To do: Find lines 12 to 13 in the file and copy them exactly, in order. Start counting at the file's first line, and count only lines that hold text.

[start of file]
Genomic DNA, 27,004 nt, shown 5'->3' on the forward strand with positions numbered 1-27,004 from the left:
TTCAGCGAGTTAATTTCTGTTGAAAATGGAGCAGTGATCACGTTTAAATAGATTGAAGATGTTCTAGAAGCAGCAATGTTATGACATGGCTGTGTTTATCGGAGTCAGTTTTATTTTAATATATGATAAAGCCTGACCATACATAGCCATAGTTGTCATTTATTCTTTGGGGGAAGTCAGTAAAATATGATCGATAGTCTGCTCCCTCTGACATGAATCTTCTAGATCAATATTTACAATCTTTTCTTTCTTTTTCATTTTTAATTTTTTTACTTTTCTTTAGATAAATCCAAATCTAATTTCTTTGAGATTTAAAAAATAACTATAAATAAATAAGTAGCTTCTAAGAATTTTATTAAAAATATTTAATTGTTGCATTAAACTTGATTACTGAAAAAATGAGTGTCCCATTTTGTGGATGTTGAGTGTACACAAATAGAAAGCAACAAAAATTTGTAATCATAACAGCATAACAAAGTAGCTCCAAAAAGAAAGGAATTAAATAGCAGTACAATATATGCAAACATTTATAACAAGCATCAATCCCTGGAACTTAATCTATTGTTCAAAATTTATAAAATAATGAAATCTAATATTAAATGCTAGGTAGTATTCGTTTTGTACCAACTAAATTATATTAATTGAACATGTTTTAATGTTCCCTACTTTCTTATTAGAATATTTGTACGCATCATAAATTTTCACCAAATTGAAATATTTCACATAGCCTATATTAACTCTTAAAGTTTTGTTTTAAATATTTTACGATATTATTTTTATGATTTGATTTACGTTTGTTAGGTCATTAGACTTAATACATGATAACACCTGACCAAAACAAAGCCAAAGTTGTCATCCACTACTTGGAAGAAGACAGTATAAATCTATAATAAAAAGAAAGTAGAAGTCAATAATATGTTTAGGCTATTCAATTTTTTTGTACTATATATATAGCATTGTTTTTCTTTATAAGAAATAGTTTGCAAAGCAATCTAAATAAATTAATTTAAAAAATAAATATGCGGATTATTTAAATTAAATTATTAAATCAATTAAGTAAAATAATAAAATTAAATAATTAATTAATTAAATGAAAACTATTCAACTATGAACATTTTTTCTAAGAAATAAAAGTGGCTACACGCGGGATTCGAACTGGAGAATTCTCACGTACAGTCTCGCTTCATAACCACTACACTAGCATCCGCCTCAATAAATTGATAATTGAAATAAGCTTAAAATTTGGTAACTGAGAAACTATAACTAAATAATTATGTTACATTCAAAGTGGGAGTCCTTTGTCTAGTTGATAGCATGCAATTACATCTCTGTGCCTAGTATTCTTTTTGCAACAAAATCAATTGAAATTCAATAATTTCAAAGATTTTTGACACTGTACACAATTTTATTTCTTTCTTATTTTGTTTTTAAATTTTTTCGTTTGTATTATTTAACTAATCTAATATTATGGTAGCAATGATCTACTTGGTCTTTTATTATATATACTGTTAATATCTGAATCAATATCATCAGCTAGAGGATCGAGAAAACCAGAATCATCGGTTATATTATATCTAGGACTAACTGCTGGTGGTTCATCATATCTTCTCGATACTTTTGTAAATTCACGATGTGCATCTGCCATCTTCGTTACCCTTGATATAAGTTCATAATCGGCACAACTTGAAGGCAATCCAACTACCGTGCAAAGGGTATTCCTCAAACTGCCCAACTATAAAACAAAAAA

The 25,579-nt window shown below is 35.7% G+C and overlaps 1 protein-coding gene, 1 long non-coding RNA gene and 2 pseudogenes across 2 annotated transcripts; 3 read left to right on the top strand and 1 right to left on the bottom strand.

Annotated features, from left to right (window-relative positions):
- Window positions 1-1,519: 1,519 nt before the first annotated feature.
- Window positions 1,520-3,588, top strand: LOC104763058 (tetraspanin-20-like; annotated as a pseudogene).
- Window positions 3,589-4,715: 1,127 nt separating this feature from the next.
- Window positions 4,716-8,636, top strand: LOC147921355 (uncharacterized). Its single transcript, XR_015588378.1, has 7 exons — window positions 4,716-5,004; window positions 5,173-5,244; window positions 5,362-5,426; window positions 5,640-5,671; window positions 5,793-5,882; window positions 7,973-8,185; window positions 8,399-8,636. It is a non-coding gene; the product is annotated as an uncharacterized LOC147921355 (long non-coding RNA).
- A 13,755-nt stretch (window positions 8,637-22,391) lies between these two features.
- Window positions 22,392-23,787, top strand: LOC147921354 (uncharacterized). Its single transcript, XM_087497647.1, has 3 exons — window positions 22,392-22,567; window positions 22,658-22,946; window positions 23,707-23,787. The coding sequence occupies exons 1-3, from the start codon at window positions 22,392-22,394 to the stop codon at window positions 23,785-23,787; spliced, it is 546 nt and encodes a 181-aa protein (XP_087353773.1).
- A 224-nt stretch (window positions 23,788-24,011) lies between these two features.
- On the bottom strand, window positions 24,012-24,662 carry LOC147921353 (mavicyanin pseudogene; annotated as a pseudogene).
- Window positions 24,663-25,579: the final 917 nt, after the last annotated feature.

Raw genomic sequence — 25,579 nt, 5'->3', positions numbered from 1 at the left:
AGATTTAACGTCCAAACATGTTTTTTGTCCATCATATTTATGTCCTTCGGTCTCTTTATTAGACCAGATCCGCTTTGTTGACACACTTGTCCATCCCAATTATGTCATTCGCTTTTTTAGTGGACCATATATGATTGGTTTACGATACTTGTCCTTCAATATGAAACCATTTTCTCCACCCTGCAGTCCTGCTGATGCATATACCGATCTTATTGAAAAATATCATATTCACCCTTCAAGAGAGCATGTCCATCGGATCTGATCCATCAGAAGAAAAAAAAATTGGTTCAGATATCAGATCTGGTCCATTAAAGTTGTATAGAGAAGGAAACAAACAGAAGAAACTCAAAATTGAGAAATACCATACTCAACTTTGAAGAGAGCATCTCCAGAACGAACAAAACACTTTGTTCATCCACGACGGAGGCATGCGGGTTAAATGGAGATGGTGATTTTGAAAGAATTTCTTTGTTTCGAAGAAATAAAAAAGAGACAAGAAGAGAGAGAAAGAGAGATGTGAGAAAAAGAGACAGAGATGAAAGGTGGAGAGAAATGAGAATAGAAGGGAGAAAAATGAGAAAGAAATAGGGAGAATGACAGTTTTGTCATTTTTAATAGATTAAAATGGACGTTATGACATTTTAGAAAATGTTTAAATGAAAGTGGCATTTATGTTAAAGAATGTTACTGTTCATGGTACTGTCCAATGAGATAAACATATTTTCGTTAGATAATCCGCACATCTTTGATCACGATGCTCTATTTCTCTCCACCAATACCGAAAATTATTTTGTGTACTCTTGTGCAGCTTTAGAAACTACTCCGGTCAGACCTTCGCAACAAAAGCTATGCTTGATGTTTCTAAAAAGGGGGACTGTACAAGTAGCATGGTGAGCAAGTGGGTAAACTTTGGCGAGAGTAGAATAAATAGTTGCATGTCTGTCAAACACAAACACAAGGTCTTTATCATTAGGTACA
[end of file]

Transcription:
- On the bottom strand, window positions 24,012-24,662 carry LOC147921353 (mavicyanin pseudogene; annotated as a pseudogene).
- Window positions 24,663-25,579: the final 917 nt, after the last annotated feature.